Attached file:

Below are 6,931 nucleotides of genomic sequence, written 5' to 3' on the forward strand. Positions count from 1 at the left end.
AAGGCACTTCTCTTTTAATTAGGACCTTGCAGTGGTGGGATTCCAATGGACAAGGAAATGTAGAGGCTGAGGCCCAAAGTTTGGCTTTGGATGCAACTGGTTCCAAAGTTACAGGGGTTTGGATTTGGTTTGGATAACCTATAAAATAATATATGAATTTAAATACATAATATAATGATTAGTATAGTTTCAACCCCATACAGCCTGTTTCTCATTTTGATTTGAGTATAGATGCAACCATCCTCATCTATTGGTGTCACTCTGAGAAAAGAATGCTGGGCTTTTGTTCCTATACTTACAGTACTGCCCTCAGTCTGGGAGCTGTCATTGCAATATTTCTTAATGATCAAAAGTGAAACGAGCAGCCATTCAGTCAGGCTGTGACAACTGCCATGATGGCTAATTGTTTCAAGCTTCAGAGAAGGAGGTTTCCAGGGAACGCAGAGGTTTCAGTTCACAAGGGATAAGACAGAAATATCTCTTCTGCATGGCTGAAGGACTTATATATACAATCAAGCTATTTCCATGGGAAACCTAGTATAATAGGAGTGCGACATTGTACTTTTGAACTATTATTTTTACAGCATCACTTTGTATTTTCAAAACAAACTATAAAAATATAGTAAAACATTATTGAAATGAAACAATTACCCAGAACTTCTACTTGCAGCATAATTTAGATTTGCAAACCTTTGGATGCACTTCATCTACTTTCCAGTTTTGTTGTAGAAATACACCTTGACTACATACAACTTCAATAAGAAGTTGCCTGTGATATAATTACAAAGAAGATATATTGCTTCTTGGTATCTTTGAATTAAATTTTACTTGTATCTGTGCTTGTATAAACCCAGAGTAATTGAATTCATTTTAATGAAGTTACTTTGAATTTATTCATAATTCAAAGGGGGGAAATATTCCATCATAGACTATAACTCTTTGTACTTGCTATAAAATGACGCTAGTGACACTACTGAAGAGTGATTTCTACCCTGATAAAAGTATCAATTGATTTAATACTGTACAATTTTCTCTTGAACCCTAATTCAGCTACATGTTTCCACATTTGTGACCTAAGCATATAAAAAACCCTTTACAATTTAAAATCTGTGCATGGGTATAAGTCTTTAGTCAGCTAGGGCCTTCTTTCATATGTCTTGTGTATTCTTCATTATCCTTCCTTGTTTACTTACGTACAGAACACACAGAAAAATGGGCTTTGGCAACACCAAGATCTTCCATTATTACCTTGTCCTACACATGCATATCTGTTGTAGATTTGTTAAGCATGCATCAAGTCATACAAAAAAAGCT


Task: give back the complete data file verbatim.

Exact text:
Below are 6,931 nucleotides of genomic sequence, written 5' to 3' on the forward strand. Positions count from 1 at the left end.
AAGGCACTTCTCTTTTAATTAGGACCTTGCAGTGGTGGGATTCCAATGGACAAGGAAATGTAGAGGCTGAGGCCCAAAGTTTGGCTTTGGATGCAACTGGTTCCAAAGTTACAGGGGTTTGGATTTGGTTTGGATAACCTATAAAATAATATATGAATTTAAATACATAATATAATGATTAGTATAGTTTCAACCCCATACAGCCTGTTTCTCATTTTGATTTGAGTATAGATGCAACCATCCTCATCTATTGGTGTCACTCTGAGAAAAGAATGCTGGGCTTTTGTTCCTATACTTACAGTACTGCCCTCAGTCTGGGAGCTGTCATTGCAATATTTCTTAATGATCAAAAGTGAAACGAGCAGCCATTCAGTCAGGCTGTGACAACTGCCATGATGGCTAATTGTTTCAAGCTTCAGAGAAGGAGGTTTCCAGGGAACGCAGAGGTTTCAGTTCACAAGGGATAAGACAGAAATATCTCTTCTGCATGGCTGAAGGACTTATATATACAATCAAGCTATTTCCATGGGAAACCTAGTATAATAGGAGTGCGACATTGTACTTTTGAACTATTATTTTTACAGCATCACTTTGTATTTTCAAAACAAACTATAAAAATATAGTAAAACATTATTGAAATGAAACAATTACCCAGAACTTCTACTTGCAGCATAATTTAGATTTGCAAACCTTTGGATGCACTTCATCTACTTTCCAGTTTTGTTGTAGAAATACACCTTGACTACATACAACTTCAATAAGAAGTTGCCTGTGATATAATTACAAAGAAGATATATTGCTTCTTGGTATCTTTGAATTAAATTTTACTTGTATCTGTGCTTGTATAAACCCAGAGTAATTGAATTCATTTTAATGAAGTTACTTTGAATTTATTCATAATTCAAAGGGGGGAAATATTCCATCATAGACTATAACTCTTTGTACTTGCTATAAAATGACGCTAGTGACACTACTGAAGAGTGATTTCTACCCTGATAAAAGTATCAATTGATTTAATACTGTACAATTTTCTCTTGAACCCTAATTCAGCTACATGTTTCCACATTTGTGACCTAAGCATATAAAAAACCCTTTACAATTTAAAATCTGTGCATGGGTATAAGTCTTTAGTCAGCTAGGGCCTTCTTTCATATGTCTTGTGTATTCTTCATTATCCTTCCTTGTTTACTTACGTACAGAACACACAGAAAAATGGGCTTTGGCAACACCAAGATCTTCCATTATTACCTTGTCCTACACATGCATATCTGTTGTAGATTTGTTAAGCATGCATCAAGTCATACAAAAAAAGCT